529 College Savings Accounts? Consider A 529 Qualified Tuition Plan or Prepaid Tuition

A 529 college savings account could be the perfect investment if you are someone who wants to contribute a child’s higher education and you are a parent, grandparent or legal guardian of that child. You have several options open to you that can ease some of the tax burden for you. If you invest in a child’s savings account such as a 529 Prepaid Tuition plan, 529 Qualified Tuition plan or an Education Savings Account, these accounts can earn interest not subject to federal taxes.

Opening this type of savings account for college in your child’s name also offers more than relief from the capital gains tax on a federal tax basis. In most states, there are also tax benefits for a college savings account such as those specified above. However, some states may limit just how much a particular investment will receive in terms of a tax break. If withdrawals are made from a college savings account or a prepaid tuition plan and withdrawals are not spent on qualified expenditures, these withdrawals may be penalized and taxed through the IRS. In some cases, these penalties do not apply, however, such as if the intended student receives a scholarship, acquires a disability, or dies.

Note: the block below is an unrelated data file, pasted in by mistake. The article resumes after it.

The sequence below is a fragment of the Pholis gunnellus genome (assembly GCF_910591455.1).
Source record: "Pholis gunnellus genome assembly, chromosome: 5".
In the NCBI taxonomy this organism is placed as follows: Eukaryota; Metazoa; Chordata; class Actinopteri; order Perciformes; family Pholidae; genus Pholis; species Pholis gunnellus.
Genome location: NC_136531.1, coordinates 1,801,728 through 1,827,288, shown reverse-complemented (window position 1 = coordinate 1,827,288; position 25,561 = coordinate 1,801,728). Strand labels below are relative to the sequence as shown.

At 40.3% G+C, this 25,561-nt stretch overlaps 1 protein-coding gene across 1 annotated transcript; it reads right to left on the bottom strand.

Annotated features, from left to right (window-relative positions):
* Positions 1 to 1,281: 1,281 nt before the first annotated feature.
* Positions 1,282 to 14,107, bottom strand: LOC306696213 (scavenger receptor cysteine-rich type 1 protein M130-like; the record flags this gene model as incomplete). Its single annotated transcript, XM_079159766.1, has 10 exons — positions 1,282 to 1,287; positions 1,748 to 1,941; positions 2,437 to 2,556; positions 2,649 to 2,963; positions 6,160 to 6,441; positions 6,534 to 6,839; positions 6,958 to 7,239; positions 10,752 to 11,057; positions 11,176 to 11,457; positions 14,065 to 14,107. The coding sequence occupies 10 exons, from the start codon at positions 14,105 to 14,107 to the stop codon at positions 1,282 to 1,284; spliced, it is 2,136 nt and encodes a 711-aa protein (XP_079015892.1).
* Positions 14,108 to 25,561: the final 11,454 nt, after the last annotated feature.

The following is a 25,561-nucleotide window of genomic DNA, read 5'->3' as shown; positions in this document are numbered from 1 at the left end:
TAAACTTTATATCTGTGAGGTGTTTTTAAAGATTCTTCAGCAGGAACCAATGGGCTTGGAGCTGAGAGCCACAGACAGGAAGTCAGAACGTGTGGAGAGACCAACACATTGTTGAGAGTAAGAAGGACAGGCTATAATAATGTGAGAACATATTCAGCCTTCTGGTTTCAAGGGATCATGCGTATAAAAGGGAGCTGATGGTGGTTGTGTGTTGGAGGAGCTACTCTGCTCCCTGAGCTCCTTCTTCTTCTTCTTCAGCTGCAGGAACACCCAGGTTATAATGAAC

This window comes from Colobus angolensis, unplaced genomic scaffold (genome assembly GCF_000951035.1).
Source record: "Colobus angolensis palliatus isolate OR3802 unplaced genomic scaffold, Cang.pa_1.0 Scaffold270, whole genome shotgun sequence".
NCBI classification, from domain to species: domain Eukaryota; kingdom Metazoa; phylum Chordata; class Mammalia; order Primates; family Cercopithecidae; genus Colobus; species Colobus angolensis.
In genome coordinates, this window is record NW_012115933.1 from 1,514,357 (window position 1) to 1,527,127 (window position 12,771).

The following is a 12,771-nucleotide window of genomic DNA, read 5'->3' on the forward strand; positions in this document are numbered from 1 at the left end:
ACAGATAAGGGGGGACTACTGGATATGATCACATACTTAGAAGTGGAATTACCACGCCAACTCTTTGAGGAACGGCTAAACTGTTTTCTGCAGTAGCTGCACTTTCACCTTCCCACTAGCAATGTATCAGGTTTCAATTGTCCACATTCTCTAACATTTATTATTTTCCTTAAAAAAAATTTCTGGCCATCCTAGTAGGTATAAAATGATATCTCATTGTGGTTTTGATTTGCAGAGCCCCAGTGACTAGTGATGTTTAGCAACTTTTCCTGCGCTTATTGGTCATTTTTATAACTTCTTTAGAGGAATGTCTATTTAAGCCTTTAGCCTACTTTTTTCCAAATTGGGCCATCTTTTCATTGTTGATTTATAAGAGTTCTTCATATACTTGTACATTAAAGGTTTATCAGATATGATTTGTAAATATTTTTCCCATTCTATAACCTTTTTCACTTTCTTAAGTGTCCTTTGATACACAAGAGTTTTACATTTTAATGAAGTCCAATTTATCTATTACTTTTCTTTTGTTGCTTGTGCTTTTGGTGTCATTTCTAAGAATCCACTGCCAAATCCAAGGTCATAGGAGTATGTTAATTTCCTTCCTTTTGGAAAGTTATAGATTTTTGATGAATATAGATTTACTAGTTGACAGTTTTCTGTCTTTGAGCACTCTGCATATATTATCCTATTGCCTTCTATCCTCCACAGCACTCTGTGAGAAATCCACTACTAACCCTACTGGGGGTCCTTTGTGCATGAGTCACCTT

If you’re looking for just such a college savings account, you don’t just have to consider the 529 Qualified Tuition plan or prepaid tuition plans. You can also opt for the Coverdell Education Savings Account, which will not only cover higher education costs, but will also help out with eligible elementary and secondary school expenses. As with the 529 Prepaid Tuition Plan and the 529 College Savings Account, the Coverdell Education Savings Account will penalize you if you make purchases that do not qualify as a legitimate expense under the plan’s specifications.

Just about anyone is eligible for either the 529 Prepaid Tuition Plan or the 529 College Savings Accounts in most states. However, many states have the restriction that either the student or contributor must live in the state the plan or savings account was established in.

Depnding on your goals there is one possible disadvantage to using a 529 Plan or Education Savings Account. That is, there are usually limit caps of $300,000 total for a 529 Plan or $2000 a year for a Coverdell ESA. Certain plans may also limit how much can be gifted annually and still qualify for a tax exemption. You can easily check online to determine your states eligibility requirements or restrictions and for savings plans that do not have residency restrictions. Your child’s higher educations and future can be secured with proper planning and choosing a 529 or other savings account for college.

Source by Rhonda Strump

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